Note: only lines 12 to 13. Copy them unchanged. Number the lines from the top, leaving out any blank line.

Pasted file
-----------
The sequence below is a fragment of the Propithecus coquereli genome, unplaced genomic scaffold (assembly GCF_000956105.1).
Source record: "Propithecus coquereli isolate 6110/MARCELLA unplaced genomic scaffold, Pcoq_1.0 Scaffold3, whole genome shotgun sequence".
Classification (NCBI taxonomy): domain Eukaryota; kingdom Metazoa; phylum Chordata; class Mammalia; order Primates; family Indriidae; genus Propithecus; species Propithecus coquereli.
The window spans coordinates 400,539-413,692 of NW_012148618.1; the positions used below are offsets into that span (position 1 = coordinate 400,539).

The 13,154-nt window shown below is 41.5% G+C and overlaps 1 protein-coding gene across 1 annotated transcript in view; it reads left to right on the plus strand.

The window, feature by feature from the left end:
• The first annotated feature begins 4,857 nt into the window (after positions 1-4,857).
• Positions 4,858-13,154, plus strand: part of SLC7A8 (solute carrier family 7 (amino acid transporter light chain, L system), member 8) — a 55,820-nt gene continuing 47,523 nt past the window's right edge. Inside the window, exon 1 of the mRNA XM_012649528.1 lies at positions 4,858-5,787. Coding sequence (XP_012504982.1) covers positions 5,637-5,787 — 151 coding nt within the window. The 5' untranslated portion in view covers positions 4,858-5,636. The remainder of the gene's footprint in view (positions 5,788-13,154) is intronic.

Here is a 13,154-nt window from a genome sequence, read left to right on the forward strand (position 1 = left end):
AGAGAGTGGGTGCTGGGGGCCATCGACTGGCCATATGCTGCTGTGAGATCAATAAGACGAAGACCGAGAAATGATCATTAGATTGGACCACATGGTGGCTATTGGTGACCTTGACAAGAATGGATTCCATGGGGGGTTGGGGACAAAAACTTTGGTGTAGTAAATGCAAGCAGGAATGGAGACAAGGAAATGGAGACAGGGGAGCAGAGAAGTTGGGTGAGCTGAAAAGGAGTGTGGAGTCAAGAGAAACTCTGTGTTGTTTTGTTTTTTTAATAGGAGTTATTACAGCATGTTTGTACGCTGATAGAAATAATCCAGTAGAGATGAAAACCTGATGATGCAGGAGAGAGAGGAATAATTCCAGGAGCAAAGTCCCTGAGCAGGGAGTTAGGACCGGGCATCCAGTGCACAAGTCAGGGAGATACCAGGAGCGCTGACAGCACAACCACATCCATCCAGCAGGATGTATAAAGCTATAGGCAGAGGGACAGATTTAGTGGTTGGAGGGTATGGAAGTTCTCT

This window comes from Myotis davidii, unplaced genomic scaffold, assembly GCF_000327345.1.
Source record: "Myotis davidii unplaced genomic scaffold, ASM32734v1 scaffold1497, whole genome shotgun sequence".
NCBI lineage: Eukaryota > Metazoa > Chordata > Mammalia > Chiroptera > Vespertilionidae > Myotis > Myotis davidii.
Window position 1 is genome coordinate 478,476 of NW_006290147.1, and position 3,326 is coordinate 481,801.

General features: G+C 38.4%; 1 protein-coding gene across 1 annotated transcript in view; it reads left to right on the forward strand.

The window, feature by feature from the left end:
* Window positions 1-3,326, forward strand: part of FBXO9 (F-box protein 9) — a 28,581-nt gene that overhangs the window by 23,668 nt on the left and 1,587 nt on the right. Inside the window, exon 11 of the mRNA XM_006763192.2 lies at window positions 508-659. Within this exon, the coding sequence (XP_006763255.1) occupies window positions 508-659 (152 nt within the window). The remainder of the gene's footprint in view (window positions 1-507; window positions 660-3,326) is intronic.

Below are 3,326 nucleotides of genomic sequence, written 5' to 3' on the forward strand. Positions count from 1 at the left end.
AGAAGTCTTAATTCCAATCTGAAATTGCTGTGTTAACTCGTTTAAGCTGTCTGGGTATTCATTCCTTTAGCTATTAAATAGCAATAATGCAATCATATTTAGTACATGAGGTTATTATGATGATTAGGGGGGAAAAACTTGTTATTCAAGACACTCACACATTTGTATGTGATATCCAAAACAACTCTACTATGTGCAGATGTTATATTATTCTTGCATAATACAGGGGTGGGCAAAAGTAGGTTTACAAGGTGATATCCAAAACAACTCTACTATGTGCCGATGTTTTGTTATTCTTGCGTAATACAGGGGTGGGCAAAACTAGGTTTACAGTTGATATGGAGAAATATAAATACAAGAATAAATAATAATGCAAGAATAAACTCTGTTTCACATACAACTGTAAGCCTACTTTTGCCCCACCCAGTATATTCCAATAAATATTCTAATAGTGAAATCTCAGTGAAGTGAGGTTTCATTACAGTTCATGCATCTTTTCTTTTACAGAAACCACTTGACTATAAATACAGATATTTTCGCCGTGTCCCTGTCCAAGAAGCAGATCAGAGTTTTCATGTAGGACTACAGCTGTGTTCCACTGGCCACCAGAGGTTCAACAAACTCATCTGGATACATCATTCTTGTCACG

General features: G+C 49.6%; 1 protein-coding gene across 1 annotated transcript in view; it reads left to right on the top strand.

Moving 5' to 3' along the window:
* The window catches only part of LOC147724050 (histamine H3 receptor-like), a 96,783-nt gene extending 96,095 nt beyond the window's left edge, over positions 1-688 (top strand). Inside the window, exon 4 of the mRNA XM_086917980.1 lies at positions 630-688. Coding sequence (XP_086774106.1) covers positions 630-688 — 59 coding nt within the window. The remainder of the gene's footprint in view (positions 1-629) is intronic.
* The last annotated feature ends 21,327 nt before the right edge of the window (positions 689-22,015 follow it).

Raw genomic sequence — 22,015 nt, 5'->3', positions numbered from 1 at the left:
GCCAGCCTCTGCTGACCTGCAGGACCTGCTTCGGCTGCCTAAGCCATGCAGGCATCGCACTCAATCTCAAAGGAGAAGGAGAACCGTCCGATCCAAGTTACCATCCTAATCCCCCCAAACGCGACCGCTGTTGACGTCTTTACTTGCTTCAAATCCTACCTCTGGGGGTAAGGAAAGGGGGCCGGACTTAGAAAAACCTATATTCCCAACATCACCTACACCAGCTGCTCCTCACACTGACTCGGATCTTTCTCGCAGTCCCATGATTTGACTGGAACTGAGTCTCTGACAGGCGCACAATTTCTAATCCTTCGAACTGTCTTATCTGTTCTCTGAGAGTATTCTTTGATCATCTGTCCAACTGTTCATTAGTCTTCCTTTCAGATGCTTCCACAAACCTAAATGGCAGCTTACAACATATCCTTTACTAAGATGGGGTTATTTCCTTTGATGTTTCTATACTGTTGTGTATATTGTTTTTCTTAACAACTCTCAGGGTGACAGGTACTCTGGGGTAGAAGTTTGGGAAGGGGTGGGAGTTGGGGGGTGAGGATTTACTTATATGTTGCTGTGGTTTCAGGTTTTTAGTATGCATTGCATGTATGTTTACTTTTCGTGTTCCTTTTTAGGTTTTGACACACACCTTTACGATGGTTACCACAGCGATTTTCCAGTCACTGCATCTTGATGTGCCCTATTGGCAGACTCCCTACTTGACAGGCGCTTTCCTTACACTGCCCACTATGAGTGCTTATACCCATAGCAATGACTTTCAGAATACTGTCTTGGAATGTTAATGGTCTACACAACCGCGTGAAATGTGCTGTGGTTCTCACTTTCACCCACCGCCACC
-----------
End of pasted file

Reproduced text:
Source record: "Myotis davidii unplaced genomic scaffold, ASM32734v1 scaffold1497, whole genome shotgun sequence".
NCBI lineage: Eukaryota > Metazoa > Chordata > Mammalia > Chiroptera > Vespertilionidae > Myotis > Myotis davidii.